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Coal Tar Preparations
Coal tar has been used to treat psoriasis for many years, particularly scalp psoriasis. Creams, lotions, scalp applications, shampoos and bath additives are available from your pharmacy or GP.
What is coal tar?
Coal tar is a thick, heavy oil that has been used to treat psoriasis for hundreds of years. It is thought to have anti-inflammatory and anti-scaling properties that are useful in treating plaque psoriasis. The treatments are topical (applied to skin) and come in lotion, cream, ointment, shampoo, and bath additive forms.
Traditional coal tar treatments were made up in a hospital pharmacy and were smelly, messy, and difficult to use. In contrast, most modern coal tar applications are more cosmetically acceptable. Coal tar treatments are shampoos, lotions, creams or ointments and are rubbed in to the plaques of psoriasis. These treatments are referred to as ‘topical treatments’.
When should coal tar treatments be used?
Many people with psoriasis will try a coal tar treatment at some point. They are most commonly used for scalp psoriasis, although some people may also use coal tar to treat plaque psoriasis on other parts of the body too.
Some coal tar treatments can be bought ‘over the counter’ (without a prescription) from a pharmacy or supermarket. They can also be prescribed by your doctor, although it is recommended that other topical treatments such as vitamin Ds and topical steroids are tried in various strengths and combinations first. This is because research has found that vitamin D or topical steroid treatments are more likely to be more effective at treating psoriasis. However, this does not mean that coal tar treatments do not work for some people – they can be an effective and useful treatment for psoriasis, and are more suitable for longer-term use than some other topical treatments.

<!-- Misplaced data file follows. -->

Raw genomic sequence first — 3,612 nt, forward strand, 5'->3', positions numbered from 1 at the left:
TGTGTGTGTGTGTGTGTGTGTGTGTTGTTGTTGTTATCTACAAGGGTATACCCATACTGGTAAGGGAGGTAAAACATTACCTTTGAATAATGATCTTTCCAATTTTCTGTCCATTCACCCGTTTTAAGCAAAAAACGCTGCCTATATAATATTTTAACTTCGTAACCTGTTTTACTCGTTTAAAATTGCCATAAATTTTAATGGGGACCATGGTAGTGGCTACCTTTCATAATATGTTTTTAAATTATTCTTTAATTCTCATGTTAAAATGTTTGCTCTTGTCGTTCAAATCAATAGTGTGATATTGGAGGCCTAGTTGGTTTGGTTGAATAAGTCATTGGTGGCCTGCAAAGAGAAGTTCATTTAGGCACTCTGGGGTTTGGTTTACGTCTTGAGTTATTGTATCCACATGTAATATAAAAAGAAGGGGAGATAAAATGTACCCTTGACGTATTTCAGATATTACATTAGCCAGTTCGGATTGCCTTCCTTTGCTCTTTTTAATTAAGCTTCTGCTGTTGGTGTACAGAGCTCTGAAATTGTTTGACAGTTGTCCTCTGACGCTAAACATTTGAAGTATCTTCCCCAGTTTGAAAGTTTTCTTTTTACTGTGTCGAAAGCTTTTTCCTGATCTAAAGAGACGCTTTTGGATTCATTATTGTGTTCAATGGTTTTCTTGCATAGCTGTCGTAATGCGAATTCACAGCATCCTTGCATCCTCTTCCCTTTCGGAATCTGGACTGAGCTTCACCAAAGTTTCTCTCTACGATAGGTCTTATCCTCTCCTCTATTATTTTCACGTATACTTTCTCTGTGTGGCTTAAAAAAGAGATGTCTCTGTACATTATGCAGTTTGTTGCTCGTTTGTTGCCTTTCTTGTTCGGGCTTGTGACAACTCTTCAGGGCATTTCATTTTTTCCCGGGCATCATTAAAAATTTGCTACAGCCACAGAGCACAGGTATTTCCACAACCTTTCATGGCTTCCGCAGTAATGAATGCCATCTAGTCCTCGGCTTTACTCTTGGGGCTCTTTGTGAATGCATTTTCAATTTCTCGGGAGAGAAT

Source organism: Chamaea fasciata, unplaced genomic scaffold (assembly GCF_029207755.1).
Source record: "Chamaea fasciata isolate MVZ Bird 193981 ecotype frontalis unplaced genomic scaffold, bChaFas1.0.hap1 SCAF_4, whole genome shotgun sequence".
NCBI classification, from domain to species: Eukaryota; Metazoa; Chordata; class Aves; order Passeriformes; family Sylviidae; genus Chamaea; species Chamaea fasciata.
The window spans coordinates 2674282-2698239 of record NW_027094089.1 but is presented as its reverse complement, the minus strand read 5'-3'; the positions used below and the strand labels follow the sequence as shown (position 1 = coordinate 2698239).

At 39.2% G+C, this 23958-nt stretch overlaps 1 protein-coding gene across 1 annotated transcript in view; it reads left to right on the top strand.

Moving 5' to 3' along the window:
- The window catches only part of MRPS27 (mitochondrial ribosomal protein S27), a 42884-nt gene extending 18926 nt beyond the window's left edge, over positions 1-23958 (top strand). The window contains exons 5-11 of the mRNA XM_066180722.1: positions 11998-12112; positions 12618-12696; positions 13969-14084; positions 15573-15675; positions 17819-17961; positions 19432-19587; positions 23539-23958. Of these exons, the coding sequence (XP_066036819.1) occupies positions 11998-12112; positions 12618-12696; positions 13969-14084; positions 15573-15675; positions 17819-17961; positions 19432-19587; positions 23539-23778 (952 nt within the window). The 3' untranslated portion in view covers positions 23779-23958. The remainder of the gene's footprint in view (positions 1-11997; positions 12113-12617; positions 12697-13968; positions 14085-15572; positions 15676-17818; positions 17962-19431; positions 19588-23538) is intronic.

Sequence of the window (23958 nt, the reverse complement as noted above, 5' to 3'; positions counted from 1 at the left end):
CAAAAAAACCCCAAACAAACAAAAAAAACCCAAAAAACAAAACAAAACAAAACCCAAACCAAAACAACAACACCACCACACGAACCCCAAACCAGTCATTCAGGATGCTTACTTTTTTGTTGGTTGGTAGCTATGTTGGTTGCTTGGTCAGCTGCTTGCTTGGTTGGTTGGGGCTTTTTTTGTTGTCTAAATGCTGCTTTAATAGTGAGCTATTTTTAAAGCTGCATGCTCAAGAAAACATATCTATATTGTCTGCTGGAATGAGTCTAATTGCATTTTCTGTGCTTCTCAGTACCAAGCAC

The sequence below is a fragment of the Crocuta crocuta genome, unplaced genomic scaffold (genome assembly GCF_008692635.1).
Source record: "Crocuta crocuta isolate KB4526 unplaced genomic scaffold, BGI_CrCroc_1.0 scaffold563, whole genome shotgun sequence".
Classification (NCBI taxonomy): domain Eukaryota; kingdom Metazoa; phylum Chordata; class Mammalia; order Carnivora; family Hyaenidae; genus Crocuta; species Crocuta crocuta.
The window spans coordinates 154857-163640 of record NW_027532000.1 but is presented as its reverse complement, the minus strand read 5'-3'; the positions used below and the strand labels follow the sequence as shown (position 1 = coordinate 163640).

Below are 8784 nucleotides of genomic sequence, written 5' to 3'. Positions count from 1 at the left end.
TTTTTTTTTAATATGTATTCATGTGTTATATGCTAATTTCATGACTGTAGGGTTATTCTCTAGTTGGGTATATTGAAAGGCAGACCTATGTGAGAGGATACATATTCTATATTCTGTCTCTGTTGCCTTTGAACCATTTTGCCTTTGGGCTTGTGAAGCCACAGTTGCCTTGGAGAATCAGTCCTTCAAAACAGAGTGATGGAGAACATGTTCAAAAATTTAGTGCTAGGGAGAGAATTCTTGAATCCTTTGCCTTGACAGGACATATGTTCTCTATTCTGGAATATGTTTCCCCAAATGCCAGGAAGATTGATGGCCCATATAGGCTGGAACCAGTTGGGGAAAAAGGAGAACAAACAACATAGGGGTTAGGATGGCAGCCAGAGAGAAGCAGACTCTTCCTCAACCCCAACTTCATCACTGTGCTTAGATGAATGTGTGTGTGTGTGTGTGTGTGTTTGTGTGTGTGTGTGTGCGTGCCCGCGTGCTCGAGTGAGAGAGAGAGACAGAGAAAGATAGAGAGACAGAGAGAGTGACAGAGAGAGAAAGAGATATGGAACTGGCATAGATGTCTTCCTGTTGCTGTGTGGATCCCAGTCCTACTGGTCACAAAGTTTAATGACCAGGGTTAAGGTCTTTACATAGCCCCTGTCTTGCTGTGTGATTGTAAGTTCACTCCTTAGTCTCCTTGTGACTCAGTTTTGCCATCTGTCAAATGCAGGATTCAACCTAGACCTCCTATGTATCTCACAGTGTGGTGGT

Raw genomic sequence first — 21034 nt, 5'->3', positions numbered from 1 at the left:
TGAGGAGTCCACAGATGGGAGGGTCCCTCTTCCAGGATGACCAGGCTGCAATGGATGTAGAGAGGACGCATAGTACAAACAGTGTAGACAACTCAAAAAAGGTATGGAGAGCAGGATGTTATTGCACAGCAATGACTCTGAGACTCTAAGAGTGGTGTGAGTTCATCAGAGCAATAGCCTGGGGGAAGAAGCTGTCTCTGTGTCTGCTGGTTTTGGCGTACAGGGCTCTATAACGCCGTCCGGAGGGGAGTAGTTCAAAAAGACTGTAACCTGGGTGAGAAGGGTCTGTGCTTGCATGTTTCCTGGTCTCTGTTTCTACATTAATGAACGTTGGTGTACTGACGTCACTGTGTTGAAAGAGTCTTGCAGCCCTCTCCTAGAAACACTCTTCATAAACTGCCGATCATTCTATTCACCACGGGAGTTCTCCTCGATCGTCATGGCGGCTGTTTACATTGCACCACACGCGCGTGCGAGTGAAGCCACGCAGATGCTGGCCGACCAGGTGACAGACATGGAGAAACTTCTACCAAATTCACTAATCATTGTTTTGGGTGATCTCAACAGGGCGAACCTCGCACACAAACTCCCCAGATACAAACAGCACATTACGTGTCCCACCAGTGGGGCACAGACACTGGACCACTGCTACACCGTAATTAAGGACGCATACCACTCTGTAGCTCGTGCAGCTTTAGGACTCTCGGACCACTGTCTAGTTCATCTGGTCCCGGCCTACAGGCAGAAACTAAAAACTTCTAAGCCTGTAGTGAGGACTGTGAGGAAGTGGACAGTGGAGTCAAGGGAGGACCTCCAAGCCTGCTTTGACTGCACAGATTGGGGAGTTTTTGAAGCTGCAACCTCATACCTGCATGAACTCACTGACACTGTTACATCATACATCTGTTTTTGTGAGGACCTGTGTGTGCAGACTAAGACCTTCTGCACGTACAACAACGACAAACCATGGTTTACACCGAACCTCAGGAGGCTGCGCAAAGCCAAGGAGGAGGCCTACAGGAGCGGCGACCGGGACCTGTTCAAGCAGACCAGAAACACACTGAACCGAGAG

It is recommended that a review appointment is arranged four weeks after starting any new topical treatment (two weeks for children), so that your doctor can assess what the results of the treatment are so far, and to check if you need any help with using the treatment.
As with all topical treatments, it may take a number of weeks of use for a coal tar treatment to become fully effective.
How should coal tar treatments be used?
Contact between coal tar products and non-psoriasis skin is not usually harmful, and so it can be used for widespread or small plaque psoriasis. Not all coal tar treatments are the same, and it is important to check with your doctor or pharmacist that the topical treatment you have been prescribed is suitable for all the body areas you need to use it in.
Coal tar treatments can sometimes cause skin irritation, and should not be used on inflamed or broken skin, near to the eyes or on genital areas. Depending on the particular product used, it may stain clothes and other items that come into contact with the treatment. Some coal tar treatments are thought to increase a person’s sensitivity to sunlight, so unnecessary exposure to the sun (including the use of sunbeds) should be avoided.
For information on the different types of coal tar treatments available to treat psoriasis, take a look at our coal tar information sheet.